The question is whether our legal system is sufficiently equipped to deal with such cases. Indian IT & other cyber laws does not have any provision by way of helping victims taking down obscene materials posted on the internet by way of revenge.  There is no specific provision that deals with online revenge porn but the Information Technology Act, 2000 has inserted few important sections through 2008 amendments that may be extremely useful.

Sec 66 E of the IT Act, 2008 provides for punishment for violation of privacy: Whoever, intentionally or knowingly captures, publishes or transmits the ‘image of a private area’ of any person without his or her consent, under circumstances violating the privacy of that person, shall be punished with imprisonment which may extend to 3 years or with fine not exceeding two lakh rupees, or with both
Sec 67 and 67 A of the same act prohibits the publication and distribution of obscene and sexually explicit materials respectively, under Sec 67 A the offence of publishing material which contains sexually explicit act or conduct carries a punishment of imprisonment for a term that may extend to 5 years with fine up to ten lakh rupees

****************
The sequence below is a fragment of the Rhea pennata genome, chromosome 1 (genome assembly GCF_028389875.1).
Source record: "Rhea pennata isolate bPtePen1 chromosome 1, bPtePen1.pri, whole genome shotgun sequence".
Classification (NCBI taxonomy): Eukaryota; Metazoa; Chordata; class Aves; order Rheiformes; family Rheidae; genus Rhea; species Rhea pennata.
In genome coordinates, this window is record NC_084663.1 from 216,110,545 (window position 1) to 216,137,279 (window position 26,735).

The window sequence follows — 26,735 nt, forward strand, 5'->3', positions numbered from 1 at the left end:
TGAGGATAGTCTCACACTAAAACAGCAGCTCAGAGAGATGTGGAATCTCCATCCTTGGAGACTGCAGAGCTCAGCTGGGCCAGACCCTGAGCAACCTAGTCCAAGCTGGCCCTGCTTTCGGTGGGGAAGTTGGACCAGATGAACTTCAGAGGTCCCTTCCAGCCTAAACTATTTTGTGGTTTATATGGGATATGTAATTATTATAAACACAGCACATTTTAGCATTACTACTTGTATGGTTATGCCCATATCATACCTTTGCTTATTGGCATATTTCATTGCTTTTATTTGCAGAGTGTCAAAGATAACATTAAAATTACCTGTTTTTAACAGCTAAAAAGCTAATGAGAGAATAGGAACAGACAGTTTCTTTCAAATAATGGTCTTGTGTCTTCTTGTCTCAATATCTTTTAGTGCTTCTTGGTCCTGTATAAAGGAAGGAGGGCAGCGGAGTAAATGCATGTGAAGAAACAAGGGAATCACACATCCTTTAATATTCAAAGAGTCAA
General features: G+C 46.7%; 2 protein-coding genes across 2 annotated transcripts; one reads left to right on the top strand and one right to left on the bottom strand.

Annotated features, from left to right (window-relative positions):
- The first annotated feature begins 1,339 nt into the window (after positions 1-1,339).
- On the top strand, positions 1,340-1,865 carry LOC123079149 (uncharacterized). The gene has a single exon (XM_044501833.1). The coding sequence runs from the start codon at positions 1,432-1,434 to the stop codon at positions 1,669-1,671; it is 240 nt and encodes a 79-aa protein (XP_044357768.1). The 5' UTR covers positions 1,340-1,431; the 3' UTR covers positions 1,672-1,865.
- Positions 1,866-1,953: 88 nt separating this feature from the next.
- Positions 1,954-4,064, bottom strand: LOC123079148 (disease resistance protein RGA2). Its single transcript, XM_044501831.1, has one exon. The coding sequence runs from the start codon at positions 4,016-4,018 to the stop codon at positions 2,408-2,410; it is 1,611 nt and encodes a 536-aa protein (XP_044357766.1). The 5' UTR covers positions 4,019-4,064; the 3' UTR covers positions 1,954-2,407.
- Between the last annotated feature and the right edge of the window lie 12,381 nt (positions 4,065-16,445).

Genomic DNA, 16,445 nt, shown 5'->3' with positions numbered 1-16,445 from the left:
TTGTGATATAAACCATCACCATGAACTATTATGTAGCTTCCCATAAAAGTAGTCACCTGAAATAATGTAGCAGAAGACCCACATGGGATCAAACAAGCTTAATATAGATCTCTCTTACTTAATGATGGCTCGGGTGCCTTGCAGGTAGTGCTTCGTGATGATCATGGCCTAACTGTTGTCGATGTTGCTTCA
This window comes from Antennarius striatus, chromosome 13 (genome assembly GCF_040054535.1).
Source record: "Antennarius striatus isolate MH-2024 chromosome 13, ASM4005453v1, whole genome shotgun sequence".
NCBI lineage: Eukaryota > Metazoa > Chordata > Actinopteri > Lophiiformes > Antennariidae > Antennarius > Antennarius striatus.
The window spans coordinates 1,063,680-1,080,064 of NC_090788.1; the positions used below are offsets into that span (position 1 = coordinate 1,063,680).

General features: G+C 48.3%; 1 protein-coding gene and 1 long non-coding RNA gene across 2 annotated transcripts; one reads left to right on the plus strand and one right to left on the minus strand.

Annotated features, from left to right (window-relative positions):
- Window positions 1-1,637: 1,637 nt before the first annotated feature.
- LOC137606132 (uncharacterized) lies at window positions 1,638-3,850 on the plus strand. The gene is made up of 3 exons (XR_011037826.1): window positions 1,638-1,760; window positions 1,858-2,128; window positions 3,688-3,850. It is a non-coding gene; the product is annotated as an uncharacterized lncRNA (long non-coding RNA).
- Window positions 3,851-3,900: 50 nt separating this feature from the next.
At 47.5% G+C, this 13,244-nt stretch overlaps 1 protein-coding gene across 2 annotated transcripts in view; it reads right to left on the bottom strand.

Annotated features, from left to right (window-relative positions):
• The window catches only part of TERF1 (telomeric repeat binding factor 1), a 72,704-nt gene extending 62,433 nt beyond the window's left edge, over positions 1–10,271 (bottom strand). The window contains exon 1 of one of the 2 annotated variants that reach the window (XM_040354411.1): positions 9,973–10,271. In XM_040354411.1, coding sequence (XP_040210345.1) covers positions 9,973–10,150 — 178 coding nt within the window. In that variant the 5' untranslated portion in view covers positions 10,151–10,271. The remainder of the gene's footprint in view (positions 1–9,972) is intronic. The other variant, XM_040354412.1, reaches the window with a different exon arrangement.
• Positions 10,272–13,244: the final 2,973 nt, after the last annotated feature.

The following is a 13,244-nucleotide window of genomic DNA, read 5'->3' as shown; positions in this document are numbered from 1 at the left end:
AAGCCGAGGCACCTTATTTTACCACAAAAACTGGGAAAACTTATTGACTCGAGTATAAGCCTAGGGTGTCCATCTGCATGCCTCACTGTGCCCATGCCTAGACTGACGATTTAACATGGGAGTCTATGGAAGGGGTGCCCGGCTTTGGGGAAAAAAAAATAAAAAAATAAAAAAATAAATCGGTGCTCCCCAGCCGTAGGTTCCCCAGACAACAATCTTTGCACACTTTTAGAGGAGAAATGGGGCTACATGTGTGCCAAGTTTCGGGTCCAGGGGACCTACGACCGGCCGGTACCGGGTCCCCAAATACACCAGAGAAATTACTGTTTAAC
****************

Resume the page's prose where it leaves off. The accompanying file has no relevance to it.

Sec 67 B forbids all publication, distribution, facilitation and consumption in any manner under child pornography in cases where the victim is below 18 years.
pc: http://www.youthjusticenb.ca/
pc: http://www.youthjusticenb.ca/
It is almost impossible to completely obliterate things posted on the internet. Though few can be taken down, there is a possibility that other unknown sites have already copied and shared sexually explicit content. Thus the impact of revenge is far worse than one can actually visualize. The immediate effect is the social stigmatization of the already distressed victim by blaming them for the pictures and questioning their character. This can lead to severe depression, social alienation and in extreme cases suicide attempts by the victim who cannot handle the pressure of dealing with such targeted vengeance.